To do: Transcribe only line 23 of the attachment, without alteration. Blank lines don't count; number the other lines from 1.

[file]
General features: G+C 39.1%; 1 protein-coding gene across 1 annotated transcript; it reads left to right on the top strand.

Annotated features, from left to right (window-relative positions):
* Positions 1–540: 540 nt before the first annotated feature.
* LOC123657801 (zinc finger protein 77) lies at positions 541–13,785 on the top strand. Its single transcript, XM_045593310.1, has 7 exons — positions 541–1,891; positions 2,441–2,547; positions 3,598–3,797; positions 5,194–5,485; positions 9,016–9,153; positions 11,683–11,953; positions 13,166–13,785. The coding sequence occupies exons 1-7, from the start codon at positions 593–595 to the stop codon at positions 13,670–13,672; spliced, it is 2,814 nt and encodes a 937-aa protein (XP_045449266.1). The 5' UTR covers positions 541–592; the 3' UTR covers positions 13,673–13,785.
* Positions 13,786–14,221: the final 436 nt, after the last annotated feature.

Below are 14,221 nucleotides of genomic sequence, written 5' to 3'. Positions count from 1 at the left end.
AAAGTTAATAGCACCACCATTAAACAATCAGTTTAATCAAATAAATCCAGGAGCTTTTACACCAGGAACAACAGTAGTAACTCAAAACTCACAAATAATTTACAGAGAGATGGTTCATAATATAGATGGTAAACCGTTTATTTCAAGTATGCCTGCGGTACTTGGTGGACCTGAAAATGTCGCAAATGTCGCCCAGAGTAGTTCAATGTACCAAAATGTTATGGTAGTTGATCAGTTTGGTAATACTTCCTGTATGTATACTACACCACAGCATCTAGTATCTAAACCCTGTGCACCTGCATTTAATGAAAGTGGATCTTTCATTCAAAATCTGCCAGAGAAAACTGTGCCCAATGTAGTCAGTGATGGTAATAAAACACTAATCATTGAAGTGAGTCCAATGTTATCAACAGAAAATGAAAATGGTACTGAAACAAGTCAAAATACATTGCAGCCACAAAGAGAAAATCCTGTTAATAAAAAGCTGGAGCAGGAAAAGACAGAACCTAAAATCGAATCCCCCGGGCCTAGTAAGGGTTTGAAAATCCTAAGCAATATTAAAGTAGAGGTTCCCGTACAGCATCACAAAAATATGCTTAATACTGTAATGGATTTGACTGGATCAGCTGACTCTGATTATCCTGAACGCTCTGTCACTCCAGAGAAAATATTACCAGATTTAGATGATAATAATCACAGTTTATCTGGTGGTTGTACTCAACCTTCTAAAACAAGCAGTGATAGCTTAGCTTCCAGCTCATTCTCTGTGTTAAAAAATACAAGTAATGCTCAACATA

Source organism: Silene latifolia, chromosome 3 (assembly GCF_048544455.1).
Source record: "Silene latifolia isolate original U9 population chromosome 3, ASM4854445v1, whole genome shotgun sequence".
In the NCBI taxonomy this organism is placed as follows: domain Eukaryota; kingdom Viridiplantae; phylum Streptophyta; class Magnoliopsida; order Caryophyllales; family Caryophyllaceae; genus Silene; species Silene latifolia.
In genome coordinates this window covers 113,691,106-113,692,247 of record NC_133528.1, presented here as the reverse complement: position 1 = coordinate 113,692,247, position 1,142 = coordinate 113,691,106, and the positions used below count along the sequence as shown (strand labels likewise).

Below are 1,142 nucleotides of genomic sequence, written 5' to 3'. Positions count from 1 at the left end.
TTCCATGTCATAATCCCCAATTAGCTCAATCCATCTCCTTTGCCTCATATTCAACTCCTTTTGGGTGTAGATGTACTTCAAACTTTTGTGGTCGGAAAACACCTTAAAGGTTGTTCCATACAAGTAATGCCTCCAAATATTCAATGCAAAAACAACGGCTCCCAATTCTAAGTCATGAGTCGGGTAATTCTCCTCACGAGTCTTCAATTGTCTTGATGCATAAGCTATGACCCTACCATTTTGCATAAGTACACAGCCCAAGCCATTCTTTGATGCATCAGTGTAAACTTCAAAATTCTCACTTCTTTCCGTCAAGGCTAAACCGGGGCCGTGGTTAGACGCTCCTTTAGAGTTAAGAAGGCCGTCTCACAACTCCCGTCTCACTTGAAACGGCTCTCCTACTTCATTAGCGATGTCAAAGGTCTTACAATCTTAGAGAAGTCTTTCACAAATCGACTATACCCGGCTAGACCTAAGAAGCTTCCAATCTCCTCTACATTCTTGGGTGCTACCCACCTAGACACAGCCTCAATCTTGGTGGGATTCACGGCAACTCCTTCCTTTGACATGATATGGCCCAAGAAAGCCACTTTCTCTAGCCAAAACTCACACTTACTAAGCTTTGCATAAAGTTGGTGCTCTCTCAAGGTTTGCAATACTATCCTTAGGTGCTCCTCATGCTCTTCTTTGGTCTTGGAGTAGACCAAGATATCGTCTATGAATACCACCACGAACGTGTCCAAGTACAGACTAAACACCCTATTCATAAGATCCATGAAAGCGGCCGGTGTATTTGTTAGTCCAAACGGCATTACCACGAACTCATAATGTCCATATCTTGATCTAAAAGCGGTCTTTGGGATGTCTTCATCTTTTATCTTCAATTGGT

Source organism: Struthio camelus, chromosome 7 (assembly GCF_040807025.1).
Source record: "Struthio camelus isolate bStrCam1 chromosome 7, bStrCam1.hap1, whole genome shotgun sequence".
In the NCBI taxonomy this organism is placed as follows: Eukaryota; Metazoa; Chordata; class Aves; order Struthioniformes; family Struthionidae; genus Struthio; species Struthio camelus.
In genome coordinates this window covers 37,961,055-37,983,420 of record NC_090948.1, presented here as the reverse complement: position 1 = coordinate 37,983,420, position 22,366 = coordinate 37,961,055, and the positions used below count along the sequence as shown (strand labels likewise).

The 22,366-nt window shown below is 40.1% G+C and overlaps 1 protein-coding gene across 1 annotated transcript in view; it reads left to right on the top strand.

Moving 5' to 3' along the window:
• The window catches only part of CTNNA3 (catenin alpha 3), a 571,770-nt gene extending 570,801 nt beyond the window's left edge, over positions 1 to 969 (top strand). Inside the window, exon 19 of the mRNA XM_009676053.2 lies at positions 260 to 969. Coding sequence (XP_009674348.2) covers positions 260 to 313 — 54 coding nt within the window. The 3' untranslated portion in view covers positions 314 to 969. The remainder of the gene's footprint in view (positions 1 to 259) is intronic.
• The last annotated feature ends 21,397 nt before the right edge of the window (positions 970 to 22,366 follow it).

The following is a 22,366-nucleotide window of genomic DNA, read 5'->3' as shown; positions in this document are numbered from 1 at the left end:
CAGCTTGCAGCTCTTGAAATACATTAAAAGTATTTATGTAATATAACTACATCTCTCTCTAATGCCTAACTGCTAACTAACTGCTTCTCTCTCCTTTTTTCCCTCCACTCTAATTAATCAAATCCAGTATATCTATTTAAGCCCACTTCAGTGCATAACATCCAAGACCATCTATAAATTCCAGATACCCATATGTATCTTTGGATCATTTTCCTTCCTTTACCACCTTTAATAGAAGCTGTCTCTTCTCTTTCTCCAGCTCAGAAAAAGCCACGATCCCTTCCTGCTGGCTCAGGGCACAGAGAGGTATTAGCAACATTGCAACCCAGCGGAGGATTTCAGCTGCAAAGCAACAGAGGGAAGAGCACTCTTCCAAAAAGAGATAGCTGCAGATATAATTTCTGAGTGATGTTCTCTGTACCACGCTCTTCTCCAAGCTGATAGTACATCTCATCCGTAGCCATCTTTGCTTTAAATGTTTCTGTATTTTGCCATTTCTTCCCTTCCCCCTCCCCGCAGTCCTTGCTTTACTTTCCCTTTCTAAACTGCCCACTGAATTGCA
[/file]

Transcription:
CAGCTTGCAGCTCTTGAAATACATTAAAAGTATTTATGTAATATAACTACATCTCTCTCTAATGCCTAACTGCTAACTAACTGCTTCTCTCTCCTTTTTTCCCTCCACTCTAATTAATCAAATCCAGTATATCTATTTAAGCCCACTTCAGTGCATAACATCCAAGACCATCTATAAATTCCAGATACCCATATGTATCTTTGGATCATTTTCCTTCCTTTACCACCTTTAATAGAAGCTGTCTCTTCTCTTTCTCCAGCTCAGAAAAAGCCACGATCCCTTCCTGCTGGCTCAGGGCACAGAGAGGTATTAGCAACATTGCAACCCAGCGGAGGATTTCAGCTGCAAAGCAACAGAGGGAAGAGCACTCTTCCAAAAAGAGATAGCTGCAGATATAATTTCTGAGTGATGTTCTCTGTACCACGCTCTTCTCCAAGCTGATAGTACATCTCATCCGTAGCCATCTTTGCTTTAAATGTTTCTGTATTTTGCCATTTCTTCCCTTCCCCCTCCCCGCAGTCCTTGCTTTACTTTCCCTTTCTAAACTGCCCACTGAATTGCA